Feng shui is an ancient Chinese practice believed to utilize the Laws of both Heaven, (astronomy), and Earth, (geography), to help one improve life by receiving positive Qi. The original designation for the discipline is Kan Yu.

The words 'feng shui' literally translates as "wind-water"in English, which is a cultural shorthand taken from the following passage of the Zhangshu (Book of Burial) by Guo Pu of the Jin Dynasty:

"Qi rides the wind and scatters, but is retained when encountering water."

Most of today's feng shui schools teach that it is the practice of arranging objects, (such as the internal placement of furniture in an environment,) to achieve harmony with one's environment. It is also used for choosing a place to live, for plotting a burial site, and still others use it for agricultural planning. Proponents claim that feng shui has an effect on health, wealth and personal relationships; critics consider it a pseudoscience.

Early feng shui relied on astronomy to find correlations between humans and the universe and it is inseparable from an understanding of political power in premodern China.

Chinese often used the celestial poles determined by the pole stars to determine the north-south axis of settlements. This technique explains why Shang palaces at Xiaotun lie 10° east of due north. In some cases, as Paul Wheatley observed, they bisected the angle between the directions of the rising and setting sun to find north. This technique provided the more precise alignments of the Shang walls at Yanshi and Zhengzhou.

Currently Early Yanshao and Hongshan cultures provide the earliest evidence for feng shui. Professor David Pankenier and his associates reviewed astronomical data for the time of the Banpo dwellings (4000 BCE) to show that the asterism Yingshi (Lay out the Hall, in the Warring States period and early Han era) corresponded to the sun's location at this time. Centuries before, the asterism Yingshi was known as Ding. It was used to indicate the appropriate time to build a capital city, according to the Shijing. Apparently an astronomical alignment ensured that Banpo village homes were sited for solar gain.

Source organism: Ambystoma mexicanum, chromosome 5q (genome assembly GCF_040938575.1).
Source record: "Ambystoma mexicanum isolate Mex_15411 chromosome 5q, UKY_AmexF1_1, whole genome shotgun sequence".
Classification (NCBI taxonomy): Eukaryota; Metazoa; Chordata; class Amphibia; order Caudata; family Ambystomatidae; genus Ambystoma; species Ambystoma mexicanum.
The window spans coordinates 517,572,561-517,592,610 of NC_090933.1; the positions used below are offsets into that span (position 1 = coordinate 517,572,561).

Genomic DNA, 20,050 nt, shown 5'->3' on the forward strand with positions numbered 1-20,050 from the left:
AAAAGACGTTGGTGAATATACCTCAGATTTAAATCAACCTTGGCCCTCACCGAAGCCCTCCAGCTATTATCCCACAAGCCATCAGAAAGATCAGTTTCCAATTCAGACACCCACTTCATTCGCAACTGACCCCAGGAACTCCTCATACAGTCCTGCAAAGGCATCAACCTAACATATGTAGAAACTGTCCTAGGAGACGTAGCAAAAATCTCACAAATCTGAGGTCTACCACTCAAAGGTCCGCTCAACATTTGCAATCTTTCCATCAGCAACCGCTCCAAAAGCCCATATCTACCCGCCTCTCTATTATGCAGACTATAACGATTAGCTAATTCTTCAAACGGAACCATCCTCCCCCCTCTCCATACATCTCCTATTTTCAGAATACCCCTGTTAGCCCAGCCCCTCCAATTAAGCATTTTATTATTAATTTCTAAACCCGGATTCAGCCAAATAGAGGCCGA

The grave at Puyang (radiocarbon dated 5,000 BP) that contains mosaics of the Dragon and Tiger constellations and Beidou (Dipper) is similarly oriented along a north-south axis. The presence of both round and square shapes in the Puyang tomb, and at Hongshan culture ceremonial centers, suggests that the gaitian cosmography (heaven-round, earth-square) was present in Chinese society long before it appeared in the Zhou Bu Suan Jing.

All capital cities of China followed rules of Feng Shui for their design and layout. These rules were codified during the Zhou era in the Kaogong ji. Rules for builders were codified in the carpenter's manual Lu ban jing. Graves and tombs also followed rules of Feng Shui. From the earliest records, it seems that the rules for the structures of the graves and dwellings were the same.

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Author's Bio: 

This definition is part of a series that covers the topic of Feng Shui. The Official Guide to Feng Shui is P.K. Odle.

P.K. Odle is a widely recognized Classical Feng Shui consultant, speaker, author, publisher and internationally respected instructor for the renowned American Feng Shui Institute, since 1998. Her consulting firm, The Feng Shui Advantage was founded in 1997 and specializes in working with Solo-preneurs... from chiropractors to info-preneurs, restaurateurs to retailers, artists to attorneys, interior designers to graphic designers, engineers to architects, from start-up to existing businesses.

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